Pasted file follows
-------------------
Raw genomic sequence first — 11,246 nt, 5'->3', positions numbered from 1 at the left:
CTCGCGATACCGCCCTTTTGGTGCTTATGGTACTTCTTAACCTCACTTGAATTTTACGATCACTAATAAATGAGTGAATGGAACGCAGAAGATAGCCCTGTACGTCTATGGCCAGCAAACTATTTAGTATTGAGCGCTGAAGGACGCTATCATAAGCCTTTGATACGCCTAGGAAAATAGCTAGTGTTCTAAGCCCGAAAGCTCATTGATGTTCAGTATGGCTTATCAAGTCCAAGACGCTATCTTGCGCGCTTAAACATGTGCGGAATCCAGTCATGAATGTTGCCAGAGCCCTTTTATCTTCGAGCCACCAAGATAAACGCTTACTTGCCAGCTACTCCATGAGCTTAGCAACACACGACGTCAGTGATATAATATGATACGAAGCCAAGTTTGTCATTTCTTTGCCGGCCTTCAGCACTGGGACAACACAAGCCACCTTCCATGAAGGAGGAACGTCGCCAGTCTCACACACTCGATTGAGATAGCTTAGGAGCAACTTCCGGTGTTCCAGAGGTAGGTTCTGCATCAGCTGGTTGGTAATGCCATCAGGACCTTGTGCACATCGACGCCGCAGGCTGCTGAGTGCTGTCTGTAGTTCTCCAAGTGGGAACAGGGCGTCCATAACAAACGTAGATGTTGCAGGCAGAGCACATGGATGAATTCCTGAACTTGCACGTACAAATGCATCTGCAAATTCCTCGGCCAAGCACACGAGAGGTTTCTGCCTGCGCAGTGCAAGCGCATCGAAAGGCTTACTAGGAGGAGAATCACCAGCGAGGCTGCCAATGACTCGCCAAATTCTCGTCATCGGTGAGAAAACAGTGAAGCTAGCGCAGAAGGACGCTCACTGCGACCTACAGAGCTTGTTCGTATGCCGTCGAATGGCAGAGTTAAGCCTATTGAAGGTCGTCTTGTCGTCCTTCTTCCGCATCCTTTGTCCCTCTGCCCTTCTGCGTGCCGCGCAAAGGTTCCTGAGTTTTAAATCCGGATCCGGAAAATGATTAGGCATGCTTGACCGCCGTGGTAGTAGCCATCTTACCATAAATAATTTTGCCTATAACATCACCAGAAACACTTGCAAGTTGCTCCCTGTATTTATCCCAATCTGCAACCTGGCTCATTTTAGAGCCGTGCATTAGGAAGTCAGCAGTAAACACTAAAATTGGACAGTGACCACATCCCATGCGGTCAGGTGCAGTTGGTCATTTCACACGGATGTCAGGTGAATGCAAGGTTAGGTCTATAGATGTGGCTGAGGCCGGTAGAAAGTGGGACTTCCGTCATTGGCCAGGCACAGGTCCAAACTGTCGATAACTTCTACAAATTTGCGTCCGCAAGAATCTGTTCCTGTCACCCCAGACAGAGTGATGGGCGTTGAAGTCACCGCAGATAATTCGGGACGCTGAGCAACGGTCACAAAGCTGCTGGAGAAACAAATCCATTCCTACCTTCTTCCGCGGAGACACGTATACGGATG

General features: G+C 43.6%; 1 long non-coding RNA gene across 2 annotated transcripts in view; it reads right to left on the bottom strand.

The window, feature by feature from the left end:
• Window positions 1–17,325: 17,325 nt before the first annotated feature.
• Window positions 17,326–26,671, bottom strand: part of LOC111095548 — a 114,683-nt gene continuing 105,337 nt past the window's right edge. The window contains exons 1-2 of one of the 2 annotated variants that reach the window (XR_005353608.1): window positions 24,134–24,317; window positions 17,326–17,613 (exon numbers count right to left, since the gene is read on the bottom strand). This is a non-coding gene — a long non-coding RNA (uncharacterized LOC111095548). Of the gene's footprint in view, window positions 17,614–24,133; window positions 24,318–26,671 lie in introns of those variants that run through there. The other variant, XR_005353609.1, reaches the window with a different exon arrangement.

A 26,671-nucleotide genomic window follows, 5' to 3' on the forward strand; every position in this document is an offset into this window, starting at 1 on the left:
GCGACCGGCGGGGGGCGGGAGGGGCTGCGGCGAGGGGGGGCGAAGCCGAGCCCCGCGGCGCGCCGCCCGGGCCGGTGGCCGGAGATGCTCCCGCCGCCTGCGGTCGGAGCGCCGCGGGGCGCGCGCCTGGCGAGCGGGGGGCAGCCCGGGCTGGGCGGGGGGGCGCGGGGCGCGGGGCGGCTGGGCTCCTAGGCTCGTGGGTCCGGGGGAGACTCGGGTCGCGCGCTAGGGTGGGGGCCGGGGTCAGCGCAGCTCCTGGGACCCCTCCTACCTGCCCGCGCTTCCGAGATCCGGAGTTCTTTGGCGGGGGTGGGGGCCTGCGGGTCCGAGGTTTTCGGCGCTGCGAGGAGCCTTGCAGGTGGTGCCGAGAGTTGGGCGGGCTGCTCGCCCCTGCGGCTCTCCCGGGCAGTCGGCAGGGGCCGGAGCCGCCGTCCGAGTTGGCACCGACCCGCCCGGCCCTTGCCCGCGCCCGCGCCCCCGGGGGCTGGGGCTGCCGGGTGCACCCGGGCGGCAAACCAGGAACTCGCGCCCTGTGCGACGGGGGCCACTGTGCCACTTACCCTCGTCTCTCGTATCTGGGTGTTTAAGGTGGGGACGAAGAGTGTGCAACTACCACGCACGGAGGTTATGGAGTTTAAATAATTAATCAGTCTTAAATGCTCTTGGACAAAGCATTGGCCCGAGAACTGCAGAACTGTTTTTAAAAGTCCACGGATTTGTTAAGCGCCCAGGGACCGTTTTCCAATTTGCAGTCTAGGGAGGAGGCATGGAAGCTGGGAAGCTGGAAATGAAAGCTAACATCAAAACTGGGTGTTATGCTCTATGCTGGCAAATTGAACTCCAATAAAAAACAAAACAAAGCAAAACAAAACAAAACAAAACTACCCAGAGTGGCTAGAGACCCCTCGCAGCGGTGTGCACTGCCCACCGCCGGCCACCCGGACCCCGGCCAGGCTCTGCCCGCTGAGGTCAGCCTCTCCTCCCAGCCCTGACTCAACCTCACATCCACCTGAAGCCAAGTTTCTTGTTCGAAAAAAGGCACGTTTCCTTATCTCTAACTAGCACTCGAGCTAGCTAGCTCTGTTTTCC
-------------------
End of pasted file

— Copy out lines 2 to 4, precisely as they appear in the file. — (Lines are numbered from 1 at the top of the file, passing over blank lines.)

CTCGCGATACCGCCCTTTTGGTGCTTATGGTACTTCTTAACCTCACTTGAATTTTACGATCACTAATAAATGAGTGAATGGAACGCAGAAGATAGCCCTGTACGTCTATGGCCAGCAAACTATTTAGTATTGAGCGCTGAAGGACGCTATCATAAGCCTTTGATACGCCTAGGAAAATAGCTAGTGTTCTAAGCCCGAAAGCTCATTGATGTTCAGTATGGCTTATCAAGTCCAAGACGCTATCTTGCGCGCTTAAACATGTGCGGAATCCAGTCATGAATGTTGCCAGAGCCCTTTTATCTTCGAGCCACCAAGATAAACGCTTACTTGCCAGCTACTCCATGAGCTTAGCAACACACGACGTCAGTGATATAATATGATACGAAGCCAAGTTTGTCATTTCTTTGCCGGCCTTCAGCACTGGGACAACACAAGCCACCTTCCATGAAGGAGGAACGTCGCCAGTCTCACACACTCGATTGAGATAGCTTAGGAGCAACTTCCGGTGTTCCAGAGGTAGGTTCTGCATCAGCTGGTTGGTAATGCCATCAGGACCTTGTGCACATCGACGCCGCAGGCTGCTGAGTGCTGTCTGTAGTTCTCCAAGTGGGAACAGGGCGTCCATAACAAACGTAGATGTTGCAGGCAGAGCACATGGATGAATTCCTGAACTTGCACGTACAAATGCATCTGCAAATTCCTCGGCCAAGCACACGAGAGGTTTCTGCCTGCGCAGTGCAAGCGCATCGAAAGGCTTACTAGGAGGAGAATCACCAGCGAGGCTGCCAATGACTCGCCAAATTCTCGTCATCGGTGAGAAAACAGTGAAGCTAGCGCAGAAGGACGCTCACTGCGACCTACAGAGCTTGTTCGTATGCCGTCGAATGGCAGAGTTAAGCCTATTGAAGGTCGTCTTGTCGTCCTTCTTCCGCATCCTTTGTCCCTCTGCCCTTCTGCGTGCCGCGCAAAGGTTCCTGAGTTTTAAATCCGGATCCGGAAAATGATTAGGCATGCTTGACCGCCGTGGTAGTAGCCATCTTACCATAAATAATTTTGCCTATAACATCACCAGAAACACTTGCAAGTTGCTCCCTGTATTTATCCCAATCTGCAACCTGGCTCATTTTAGAGCCGTGCATTAGGAAGTCAGCAGTAAACACTAAAATTGGACAGTGACCACATCCCATGCGGTCAGGTGCAGTTGGTCATTTCACACGGATGTCAGGTGAATGCAAGGTTAGGTCTATAGATGTGGCTGAGGCCGGTAGAAAGTGGGACTTCCGTCATTGGCCAGGCACAGGTCCAAACTGTCGATAACTTCTACAAATTTGCGTCCGCAAGAATCTGTTCCTGTCACCCCAGACAGAGTGATGGGCGTTGAAGTCACCGCAGATAATTCGGGACGCTGAGCAACGGTCACAAAGCTGCTGGAGAAACAAATCCATTCCTACCTTCTTCCGCGGAGACACGTATACGGATG

General features: G+C 43.6%; 1 long non-coding RNA gene across 2 annotated transcripts in view; it reads right to left on the bottom strand.

The window, feature by feature from the left end: